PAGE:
- If we had the categorical dataset {red, red, red, green, green, yellow, purple, black, blue}, the mode is red. This is useful to us.
- If we had the quantitative dataset {1.0, 2.1, 2.1, 5.0, 5.1, 5.5, 5.7, 6.1, 6.2, 6.4, 6.6, 7.1, 7.8, 8.1, 8.9}, the numerical mode is 2.1, but that does not do a good job of telling us about the actual modality, or where the data is clustered.

Example

Statistics exam scores for 20 students are as follows:

50, 53, 59, 59, 63, 63, 72, 72, 72, 72, 72, 76, 78, 81, 83, 84, 84, 84, 90, 93

Find the mode.

**Solution**

The most frequent score is 72, which occurs five times. Mode = 72.

# Order Relationship of Measures of Center

Consider the following dataset: 4, 5, 6, 6, 6, 7, 7, 7, 7, 7, 7, 8, 8, 8, 9, 10.

This dataset can be represented by the histogram in Figure 2.45. Each interval has a width of one, and each value is located in the middle of an interval.

The histogram displays a symmetrical distribution of data. A distribution is symmetrical if a vertical line can be drawn at some point in the histogram such that the shapes to the left and the right of the vertical line are mirror images of each other. The mean, the median, and the mode are each 7 for these data. In a perfectly symmetrical distribution, the mean and the median are the same. This example has one mode (unimodal), and the mode is the same as the mean and median. In a symmetrical distribution that has two modes (bimodal), the two modes would be different from the mean and median.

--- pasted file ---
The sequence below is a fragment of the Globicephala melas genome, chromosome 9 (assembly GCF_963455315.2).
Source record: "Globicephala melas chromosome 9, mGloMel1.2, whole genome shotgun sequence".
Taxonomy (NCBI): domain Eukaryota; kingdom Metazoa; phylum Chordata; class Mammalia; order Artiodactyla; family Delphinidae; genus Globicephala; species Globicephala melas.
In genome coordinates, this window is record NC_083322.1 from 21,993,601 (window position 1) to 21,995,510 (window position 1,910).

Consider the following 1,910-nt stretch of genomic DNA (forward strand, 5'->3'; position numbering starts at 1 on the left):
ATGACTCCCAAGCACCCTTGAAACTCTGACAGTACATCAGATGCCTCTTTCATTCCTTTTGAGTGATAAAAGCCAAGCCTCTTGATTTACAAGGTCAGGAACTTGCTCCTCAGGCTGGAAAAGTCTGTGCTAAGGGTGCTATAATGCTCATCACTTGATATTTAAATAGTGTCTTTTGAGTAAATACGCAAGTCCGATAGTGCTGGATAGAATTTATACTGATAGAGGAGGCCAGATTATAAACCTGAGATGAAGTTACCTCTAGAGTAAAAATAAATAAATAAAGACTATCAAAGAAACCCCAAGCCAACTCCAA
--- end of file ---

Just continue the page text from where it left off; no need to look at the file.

The histogram for the data {4, 5, 6, 6, 6, 7, 7, 7, 7, 8} is not symmetrical. The right-hand side seems “chopped off” compared to the left side. A distribution of this type is said to be skewed to the left because it is pulled out to the left.

The mean is 6.3, the median is 6.5, and the mode is 7. Notice that the mean is less than the median, and they are both less than the mode. The mean and the median both reflect the skewing, but the mean reflects it more so.

The histogram for the data {6, 7, 7, 7, 7, 8, 8, 8, 9, 10} is also not symmetrical. It is skewed to the right.

The mean is 7.7, the median is 7.5, and the mode is 7. Of the three statistics, the mean is the largest, while the mode is the smallest. Again, the mean reflects the skewing the most.

To summarize, if the distribution of data is skewed to the left, the mean is often less than the median, which is often less than the mode. If the distribution of data is skewed to the right, the mode is often less than the median, which is less than the mean.